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A few bits of cultural information (adapted from the introductory chapter of Avalanche Press' Last Days of Constantinople):

Parsantines are terrified of what they call “the evil eye,” and many carry amulets to protect against it, worn under the clothes against the bare skin of their chest for maximum security. Arcane magic, as an earthly manifestation of evil, is often feared by superstitious citizens, particularly Batiarans from the Imperial Quarter. If Parsantines see someone casting a spell, they are likely to flee in terror, calling for the Watch.
A cat crossing your path while walking down the street is thought to bring bad luck; dreaming of a white cat signifies good fortune, as does seeing a one-eyed cat. If the latter occurs, a Parsantine will spit on his thumbs, press it into the palm of his hand and make a wish (which is bound to come true).

Food and Drink
Eating at home is an important ritual to the Parsantines. Meals are typically served in a separate dining room with everyone removing their boots or sandals before entering. Diners sit around a T-shaped table on benches or chairs; food is brought in on plates and in bowls. Forks and spoons - devices largely unknown in the barbarous lands to the west - are used to eat with, and afterwards the diners clean their faces and hands with cloth napkins. Spiced meat, especially pork, is a favourite dish, usually served with grilled tomatoes, aubergines, peppers and other vegetables.

Parsantines drink wine heartily, usually watered and drunk from bowls. Those who are so drunk they can’t lift the bowl simply rest their heads on the table and lap from the bowl until they become totally insensible. It is not unknown, though generally a form of urban legend, for especially heavy drinkers to drown themselves in their wine.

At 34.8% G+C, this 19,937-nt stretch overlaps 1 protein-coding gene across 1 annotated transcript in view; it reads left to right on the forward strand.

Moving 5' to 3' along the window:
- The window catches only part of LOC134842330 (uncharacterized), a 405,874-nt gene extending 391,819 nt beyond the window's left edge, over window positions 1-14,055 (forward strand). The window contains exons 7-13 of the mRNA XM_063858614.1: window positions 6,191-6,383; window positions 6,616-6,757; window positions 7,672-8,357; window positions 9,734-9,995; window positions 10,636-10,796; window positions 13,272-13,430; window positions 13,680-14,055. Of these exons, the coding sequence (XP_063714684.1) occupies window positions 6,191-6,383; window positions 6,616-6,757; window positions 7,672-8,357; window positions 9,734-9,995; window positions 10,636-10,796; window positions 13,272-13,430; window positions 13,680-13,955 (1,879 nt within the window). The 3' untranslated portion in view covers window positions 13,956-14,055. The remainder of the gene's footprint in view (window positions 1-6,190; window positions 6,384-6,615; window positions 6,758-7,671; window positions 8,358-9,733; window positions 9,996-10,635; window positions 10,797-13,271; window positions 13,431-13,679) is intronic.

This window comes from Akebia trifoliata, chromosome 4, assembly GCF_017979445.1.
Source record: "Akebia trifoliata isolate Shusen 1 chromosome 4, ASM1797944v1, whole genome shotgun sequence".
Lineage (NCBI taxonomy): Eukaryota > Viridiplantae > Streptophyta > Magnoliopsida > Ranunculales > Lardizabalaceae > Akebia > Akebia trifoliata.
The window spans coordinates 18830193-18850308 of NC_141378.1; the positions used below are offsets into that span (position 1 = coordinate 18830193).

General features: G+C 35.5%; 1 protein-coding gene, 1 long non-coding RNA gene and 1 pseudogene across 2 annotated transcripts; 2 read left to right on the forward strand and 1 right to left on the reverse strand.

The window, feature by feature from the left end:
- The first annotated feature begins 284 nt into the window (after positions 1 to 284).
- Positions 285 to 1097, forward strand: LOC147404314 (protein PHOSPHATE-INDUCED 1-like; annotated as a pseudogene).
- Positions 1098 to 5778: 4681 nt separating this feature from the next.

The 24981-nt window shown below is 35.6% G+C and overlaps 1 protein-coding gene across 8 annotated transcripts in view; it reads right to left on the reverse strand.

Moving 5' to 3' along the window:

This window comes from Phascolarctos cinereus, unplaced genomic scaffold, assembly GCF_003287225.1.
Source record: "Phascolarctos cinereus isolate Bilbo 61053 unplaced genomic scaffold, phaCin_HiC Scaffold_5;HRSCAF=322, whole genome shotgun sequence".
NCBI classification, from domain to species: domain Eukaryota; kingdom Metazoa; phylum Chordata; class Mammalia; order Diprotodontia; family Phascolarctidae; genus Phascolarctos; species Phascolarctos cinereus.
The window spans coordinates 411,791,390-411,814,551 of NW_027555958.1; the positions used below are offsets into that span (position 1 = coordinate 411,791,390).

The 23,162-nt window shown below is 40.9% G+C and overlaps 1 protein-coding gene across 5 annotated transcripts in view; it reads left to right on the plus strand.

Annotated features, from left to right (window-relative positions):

The women of Parsantium prefer a hip-length robe draped over a long, flared skirt. Social class varies the quality of the clothing, but not the standard pattern. All Parsantine women wear hair adornments, usually a metal circlet, but sometimes a cloth headband is worn in its place. Heavy makeup is the order of the day, with bright red lips and dark black eyebrows.

Men wear far more elaborate clothing, with heavy influence from Batiaran and Akhrani customs. Long, ankle-length tunics are common, often ornately decorated with gold thread. Parsantine men see long hair and beards as signs of devotion to the gods, and also like to be distinguished from eunuchs and criminals (who have their heads and beards shaved). Citizens of both genders also like jewelry, and usually wear pendants with religious symbols (the sun symbol of Pelor being the most popular of these) as well as rings. Sandals, the standard footwear of earlier centuries, are now uncommon, as both men and women wear Akhrani shoes (often with pointy tips) or soft, knee-high boots.

Any comments?


( 2 comments — Leave a comment )
May. 7th, 2008 11:28 pm (UTC)
thank you
thanks much, dude
May. 10th, 2008 11:34 pm (UTC)
Re: thank you
You're welcome! Am I being thanked for anything in particular?
( 2 comments — Leave a comment )

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